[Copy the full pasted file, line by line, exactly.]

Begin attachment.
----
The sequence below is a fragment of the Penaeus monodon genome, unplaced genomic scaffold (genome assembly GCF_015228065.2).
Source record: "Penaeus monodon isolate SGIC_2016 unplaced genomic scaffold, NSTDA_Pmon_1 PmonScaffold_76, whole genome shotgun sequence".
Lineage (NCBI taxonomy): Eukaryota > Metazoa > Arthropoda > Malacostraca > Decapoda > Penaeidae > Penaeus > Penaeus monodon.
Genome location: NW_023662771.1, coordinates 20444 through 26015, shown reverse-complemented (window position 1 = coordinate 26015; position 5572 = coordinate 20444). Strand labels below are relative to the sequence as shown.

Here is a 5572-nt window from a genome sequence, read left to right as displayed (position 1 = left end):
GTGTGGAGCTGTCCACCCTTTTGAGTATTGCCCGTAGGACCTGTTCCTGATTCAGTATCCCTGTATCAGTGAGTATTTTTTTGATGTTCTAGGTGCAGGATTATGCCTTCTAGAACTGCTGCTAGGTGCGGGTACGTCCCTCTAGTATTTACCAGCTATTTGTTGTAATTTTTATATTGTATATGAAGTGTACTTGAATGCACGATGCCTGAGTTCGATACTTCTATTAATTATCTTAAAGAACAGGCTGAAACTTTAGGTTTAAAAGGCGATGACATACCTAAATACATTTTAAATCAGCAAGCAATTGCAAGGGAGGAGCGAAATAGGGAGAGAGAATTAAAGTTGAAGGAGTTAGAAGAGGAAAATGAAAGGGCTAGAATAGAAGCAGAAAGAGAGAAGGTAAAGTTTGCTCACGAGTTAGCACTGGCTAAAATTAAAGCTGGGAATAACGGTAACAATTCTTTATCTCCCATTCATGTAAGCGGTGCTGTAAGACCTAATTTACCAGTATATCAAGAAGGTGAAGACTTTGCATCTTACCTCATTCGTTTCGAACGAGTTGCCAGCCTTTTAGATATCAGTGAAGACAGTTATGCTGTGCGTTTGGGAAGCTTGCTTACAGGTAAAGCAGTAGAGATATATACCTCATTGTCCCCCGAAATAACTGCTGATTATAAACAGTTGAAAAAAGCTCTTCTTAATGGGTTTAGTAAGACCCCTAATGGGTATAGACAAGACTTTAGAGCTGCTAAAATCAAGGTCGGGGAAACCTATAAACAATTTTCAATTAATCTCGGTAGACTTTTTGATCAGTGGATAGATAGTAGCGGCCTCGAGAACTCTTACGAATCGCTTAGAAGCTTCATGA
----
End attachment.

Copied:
The sequence below is a fragment of the Penaeus monodon genome, unplaced genomic scaffold (genome assembly GCF_015228065.2).
Source record: "Penaeus monodon isolate SGIC_2016 unplaced genomic scaffold, NSTDA_Pmon_1 PmonScaffold_76, whole genome shotgun sequence".
Lineage (NCBI taxonomy): Eukaryota > Metazoa > Arthropoda > Malacostraca > Decapoda > Penaeidae > Penaeus > Penaeus monodon.
Genome location: NW_023662771.1, coordinates 20444 through 26015, shown reverse-complemented (window position 1 = coordinate 26015; position 5572 = coordinate 20444). Strand labels below are relative to the sequence as shown.

Here is a 5572-nt window from a genome sequence, read left to right as displayed (position 1 = left end):
GTGTGGAGCTGTCCACCCTTTTGAGTATTGCCCGTAGGACCTGTTCCTGATTCAGTATCCCTGTATCAGTGAGTATTTTTTTGATGTTCTAGGTGCAGGATTATGCCTTCTAGAACTGCTGCTAGGTGCGGGTACGTCCCTCTAGTATTTACCAGCTATTTGTTGTAATTTTTATATTGTATATGAAGTGTACTTGAATGCACGATGCCTGAGTTCGATACTTCTATTAATTATCTTAAAGAACAGGCTGAAACTTTAGGTTTAAAAGGCGATGACATACCTAAATACATTTTAAATCAGCAAGCAATTGCAAGGGAGGAGCGAAATAGGGAGAGAGAATTAAAGTTGAAGGAGTTAGAAGAGGAAAATGAAAGGGCTAGAATAGAAGCAGAAAGAGAGAAGGTAAAGTTTGCTCACGAGTTAGCACTGGCTAAAATTAAAGCTGGGAATAACGGTAACAATTCTTTATCTCCCATTCATGTAAGCGGTGCTGTAAGACCTAATTTACCAGTATATCAAGAAGGTGAAGACTTTGCATCTTACCTCATTCGTTTCGAACGAGTTGCCAGCCTTTTAGATATCAGTGAAGACAGTTATGCTGTGCGTTTGGGAAGCTTGCTTACAGGTAAAGCAGTAGAGATATATACCTCATTGTCCCCCGAAATAACTGCTGATTATAAACAGTTGAAAAAAGCTCTTCTTAATGGGTTTAGTAAGACCCCTAATGGGTATAGACAAGACTTTAGAGCTGCTAAAATCAAGGTCGGGGAAACCTATAAACAATTTTCAATTAATCTCGGTAGACTTTTTGATCAGTGGATAGATAGTAGCGGCCTCGAGAACTCTTACGAATCGCTTAGAAGCTTCATGA